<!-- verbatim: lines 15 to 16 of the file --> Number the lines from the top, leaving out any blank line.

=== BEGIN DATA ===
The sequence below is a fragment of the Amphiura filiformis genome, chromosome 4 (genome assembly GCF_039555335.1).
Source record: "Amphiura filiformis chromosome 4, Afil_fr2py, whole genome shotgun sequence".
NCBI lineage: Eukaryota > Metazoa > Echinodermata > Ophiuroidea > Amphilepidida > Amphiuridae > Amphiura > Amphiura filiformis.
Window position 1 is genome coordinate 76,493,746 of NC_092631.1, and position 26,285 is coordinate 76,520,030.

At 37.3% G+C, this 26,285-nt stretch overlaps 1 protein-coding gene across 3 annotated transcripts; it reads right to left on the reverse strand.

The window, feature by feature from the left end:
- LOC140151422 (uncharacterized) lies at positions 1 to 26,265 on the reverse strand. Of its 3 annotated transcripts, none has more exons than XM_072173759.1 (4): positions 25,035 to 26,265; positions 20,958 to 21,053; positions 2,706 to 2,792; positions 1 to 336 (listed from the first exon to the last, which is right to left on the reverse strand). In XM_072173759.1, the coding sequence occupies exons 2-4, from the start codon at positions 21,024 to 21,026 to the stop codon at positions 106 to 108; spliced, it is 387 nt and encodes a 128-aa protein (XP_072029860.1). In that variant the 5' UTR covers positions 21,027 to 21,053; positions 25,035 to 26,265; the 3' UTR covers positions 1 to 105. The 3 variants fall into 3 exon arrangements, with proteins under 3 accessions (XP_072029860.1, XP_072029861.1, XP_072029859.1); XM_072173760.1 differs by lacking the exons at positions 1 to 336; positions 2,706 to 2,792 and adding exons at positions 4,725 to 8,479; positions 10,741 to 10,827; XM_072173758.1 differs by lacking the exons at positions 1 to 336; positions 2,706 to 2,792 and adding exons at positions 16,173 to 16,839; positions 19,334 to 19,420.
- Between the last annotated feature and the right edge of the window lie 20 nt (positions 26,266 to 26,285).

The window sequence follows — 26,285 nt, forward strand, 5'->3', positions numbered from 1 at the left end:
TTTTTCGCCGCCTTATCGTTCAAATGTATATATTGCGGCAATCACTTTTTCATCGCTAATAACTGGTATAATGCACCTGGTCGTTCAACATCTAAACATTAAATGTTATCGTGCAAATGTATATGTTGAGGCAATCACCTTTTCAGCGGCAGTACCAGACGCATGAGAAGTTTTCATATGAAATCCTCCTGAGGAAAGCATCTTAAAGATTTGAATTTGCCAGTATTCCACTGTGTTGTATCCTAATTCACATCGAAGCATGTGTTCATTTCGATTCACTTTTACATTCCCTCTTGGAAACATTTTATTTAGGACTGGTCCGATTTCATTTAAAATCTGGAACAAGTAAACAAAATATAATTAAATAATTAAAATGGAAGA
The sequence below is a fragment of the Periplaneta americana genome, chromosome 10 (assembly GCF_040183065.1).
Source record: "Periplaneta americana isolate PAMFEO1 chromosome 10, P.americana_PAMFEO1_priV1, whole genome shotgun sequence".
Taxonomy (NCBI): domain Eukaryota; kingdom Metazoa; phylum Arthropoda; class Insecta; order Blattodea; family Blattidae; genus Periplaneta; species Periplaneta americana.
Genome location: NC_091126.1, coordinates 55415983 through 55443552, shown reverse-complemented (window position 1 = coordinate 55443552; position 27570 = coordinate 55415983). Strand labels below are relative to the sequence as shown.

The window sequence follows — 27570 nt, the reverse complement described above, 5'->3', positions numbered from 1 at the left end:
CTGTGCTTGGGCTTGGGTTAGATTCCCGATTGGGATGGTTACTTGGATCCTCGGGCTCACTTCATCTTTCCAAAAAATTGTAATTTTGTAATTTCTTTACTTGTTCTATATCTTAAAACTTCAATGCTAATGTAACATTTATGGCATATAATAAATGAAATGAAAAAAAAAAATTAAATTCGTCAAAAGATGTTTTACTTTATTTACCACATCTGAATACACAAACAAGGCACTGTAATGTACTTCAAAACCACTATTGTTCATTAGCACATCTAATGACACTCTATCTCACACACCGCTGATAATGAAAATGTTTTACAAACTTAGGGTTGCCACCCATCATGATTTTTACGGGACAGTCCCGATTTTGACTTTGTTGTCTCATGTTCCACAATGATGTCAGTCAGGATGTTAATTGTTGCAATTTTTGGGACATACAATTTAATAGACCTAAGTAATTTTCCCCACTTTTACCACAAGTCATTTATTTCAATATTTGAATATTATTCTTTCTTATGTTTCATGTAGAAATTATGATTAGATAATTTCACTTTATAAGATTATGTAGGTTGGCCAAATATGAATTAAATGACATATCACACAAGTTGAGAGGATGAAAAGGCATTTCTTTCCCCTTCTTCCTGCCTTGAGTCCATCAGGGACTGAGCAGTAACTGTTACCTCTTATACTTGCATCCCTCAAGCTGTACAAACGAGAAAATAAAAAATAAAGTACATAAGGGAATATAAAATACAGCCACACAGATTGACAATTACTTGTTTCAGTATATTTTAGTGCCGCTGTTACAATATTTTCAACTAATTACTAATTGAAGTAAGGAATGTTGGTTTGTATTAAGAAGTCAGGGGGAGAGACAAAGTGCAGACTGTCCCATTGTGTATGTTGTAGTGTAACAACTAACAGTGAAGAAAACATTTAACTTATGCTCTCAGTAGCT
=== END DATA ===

The window sequence follows — 27570 nt, the reverse complement described above, 5'->3', positions numbered from 1 at the left end:
CTGTGCTTGGGCTTGGGTTAGATTCCCGATTGGGATGGTTACTTGGATCCTCGGGCTCACTTCATCTTTCCAAAAAATTGTAATTTTGTAATTTCTTTACTTGTTCTATATCTTAAAACTTCAATGCTAATGTAACATTTATGGCATATAATAAATGAAATGAAAAAAAAAAATTAAATTCGTCAAAAGATGTTTTACTTTATTTACCACATCTGAATACACAAACAAGGCACTGTAATGTACTTCAAAACCACTATTGTTCATTAGCACATCTAATGACACTCTATCTCACACACCGCTGATAATGAAAATGTTTTACAAACTTAGGGTTGCCACCCATCATGATTTTTACGGGACAGTCCCGATTTTGACTTTGTTGTCTCATGTTCCACAATGATGTCAGTCAGGATGTTAATTGTTGCAATTTTTGGGACATACAATTTAATAGACCTAAGTAATTTTCCCCACTTTTACCACAAGTCATTTATTTCAATATTTGAATATTATTCTTTCTTATGTTTCATGTAGAAATTATGATTAGATAATTTCACTTTATAAGATTATGTAGGTTGGCCAAATATGAATTAAATGACATATCACACAAGTTGAGAGGATGAAAAGGCATTTCTTTCCCCTTCTTCCTGCCTTGAGTCCATCAGGGACTGAGCAGTAACTGTTACCTCTTATACTTGCATCCCTCAAGCTGTACAAACGAGAAAATAAAAAATAAAGTACATAAGGGAATATAAAATACAGCCACACAGATTGACAATTACTTGTTTCAGTATATTTTAGTGCCGCTGTTACAATATTTTCAACTAATTACTAATTGAAGTAAGGAATGTTGGTTTGTATTAAGAAGTCAGGGGGAGAGACAAAGTGCAGACTGTCCCATTGTGTATGTTGTAGTGTAACAACTAACAGTGAAGAAAACATTTAACTTATGCTCTCAGTAGCT